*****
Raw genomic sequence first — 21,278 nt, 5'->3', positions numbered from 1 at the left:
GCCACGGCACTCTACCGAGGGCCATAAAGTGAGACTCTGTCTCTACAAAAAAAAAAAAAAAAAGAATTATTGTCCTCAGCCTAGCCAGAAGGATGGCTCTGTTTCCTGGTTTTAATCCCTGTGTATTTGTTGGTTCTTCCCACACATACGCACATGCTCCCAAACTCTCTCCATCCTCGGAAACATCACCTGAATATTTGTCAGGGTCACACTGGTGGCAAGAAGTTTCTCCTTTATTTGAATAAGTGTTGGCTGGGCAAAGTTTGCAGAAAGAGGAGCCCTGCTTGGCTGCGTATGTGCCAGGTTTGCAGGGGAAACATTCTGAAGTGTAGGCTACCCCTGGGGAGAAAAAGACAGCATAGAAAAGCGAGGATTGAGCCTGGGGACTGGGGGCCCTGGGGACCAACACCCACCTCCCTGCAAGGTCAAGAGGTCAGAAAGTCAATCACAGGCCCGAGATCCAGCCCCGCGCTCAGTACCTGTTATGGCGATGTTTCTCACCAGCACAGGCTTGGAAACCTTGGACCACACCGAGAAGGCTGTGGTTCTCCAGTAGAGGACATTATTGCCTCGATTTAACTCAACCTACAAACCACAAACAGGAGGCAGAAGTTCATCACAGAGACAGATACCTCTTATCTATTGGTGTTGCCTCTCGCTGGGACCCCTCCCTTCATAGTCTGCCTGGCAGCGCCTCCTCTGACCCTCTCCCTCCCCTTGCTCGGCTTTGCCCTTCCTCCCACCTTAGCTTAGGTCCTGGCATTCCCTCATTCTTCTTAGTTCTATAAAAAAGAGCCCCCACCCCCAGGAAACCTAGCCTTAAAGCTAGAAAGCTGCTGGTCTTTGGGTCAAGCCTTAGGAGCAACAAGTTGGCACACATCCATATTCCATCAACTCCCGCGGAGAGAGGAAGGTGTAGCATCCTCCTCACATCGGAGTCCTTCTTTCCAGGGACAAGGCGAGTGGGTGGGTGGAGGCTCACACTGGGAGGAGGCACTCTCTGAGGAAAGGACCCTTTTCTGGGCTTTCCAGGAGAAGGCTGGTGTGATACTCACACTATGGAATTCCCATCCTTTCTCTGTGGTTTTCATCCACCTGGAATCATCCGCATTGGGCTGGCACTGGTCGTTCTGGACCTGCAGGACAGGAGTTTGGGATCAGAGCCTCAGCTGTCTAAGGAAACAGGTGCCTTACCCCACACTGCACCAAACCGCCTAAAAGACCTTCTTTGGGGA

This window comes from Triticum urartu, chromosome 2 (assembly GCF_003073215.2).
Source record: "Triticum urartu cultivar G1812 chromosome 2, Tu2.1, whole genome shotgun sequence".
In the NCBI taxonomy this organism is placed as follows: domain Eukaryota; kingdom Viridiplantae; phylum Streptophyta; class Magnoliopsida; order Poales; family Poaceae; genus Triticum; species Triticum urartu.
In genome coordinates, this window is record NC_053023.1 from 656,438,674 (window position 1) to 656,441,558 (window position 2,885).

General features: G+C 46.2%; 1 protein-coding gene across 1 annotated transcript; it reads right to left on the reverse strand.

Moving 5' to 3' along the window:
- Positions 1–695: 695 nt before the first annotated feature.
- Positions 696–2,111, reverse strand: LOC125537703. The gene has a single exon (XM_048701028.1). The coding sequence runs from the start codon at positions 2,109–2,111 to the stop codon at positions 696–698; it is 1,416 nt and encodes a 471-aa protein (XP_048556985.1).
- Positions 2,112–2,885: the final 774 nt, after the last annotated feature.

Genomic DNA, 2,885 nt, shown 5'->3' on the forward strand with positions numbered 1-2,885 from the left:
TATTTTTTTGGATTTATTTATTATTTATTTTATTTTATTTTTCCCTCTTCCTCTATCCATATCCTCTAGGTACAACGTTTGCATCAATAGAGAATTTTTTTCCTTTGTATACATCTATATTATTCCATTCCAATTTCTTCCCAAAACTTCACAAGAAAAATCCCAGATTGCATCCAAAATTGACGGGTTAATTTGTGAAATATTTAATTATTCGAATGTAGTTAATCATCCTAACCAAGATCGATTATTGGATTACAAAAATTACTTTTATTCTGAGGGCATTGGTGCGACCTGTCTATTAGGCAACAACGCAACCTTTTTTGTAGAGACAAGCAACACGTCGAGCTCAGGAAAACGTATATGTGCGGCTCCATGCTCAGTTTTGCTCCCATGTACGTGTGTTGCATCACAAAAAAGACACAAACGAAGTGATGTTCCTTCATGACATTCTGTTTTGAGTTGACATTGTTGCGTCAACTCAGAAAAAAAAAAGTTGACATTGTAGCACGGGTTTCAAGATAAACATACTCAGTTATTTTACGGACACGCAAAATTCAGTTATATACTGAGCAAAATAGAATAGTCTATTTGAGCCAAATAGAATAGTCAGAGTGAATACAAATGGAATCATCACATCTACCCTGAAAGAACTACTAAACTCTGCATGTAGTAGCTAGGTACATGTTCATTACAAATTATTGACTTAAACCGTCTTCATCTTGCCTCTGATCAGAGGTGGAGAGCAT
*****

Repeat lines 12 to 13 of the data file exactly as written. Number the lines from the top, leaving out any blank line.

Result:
Genomic DNA, 2,885 nt, shown 5'->3' on the forward strand with positions numbered 1-2,885 from the left:
TATTTTTTTGGATTTATTTATTATTTATTTTATTTTATTTTTCCCTCTTCCTCTATCCATATCCTCTAGGTACAACGTTTGCATCAATAGAGAATTTTTTTCCTTTGTATACATCTATATTATTCCATTCCAATTTCTTCCCAAAACTTCACAAGAAAAATCCCAGATTGCATCCAAAATTGACGGGTTAATTTGTGAAATATTTAATTATTCGAATGTAGTTAATCATCCTAACCAAGATCGATTATTGGATTACAAAAATTACTTTTATTCTGAGGGCATTGGTGCGACCTGTCTATTAGGCAACAACGCAACCTTTTTTGTAGAGACAAGCAACACGTCGAGCTCAGGAAAACGTATATGTGCGGCTCCATGCTCAGTTTTGCTCCCATGTACGTGTGTTGCATCACAAAAAAGACACAAACGAAGTGATGTTCCTTCATGACATTCTGTTTTGAGTTGACATTGTTGCGTCAACTCAGAAAAAAAAAAGTTGACATTGTAGCACGGGTTTCAAGATAAACATACTCAGTTATTTTACGGACACGCAAAATTCAGTTATATACTGAGCAAAATAGAATAGTCTATTTGAGCCAAATAGAATAGTCAGAGTGAATACAAATGGAATCATCACATCTACCCTGAAAGAACTACTAAACTCTGCATGTAGTAGCTAGGTACATGTTCATTACAAATTATTGACTTAAACCGTCTTCATCTTGCCTCTGATCAGAGGTGGAGAGCAT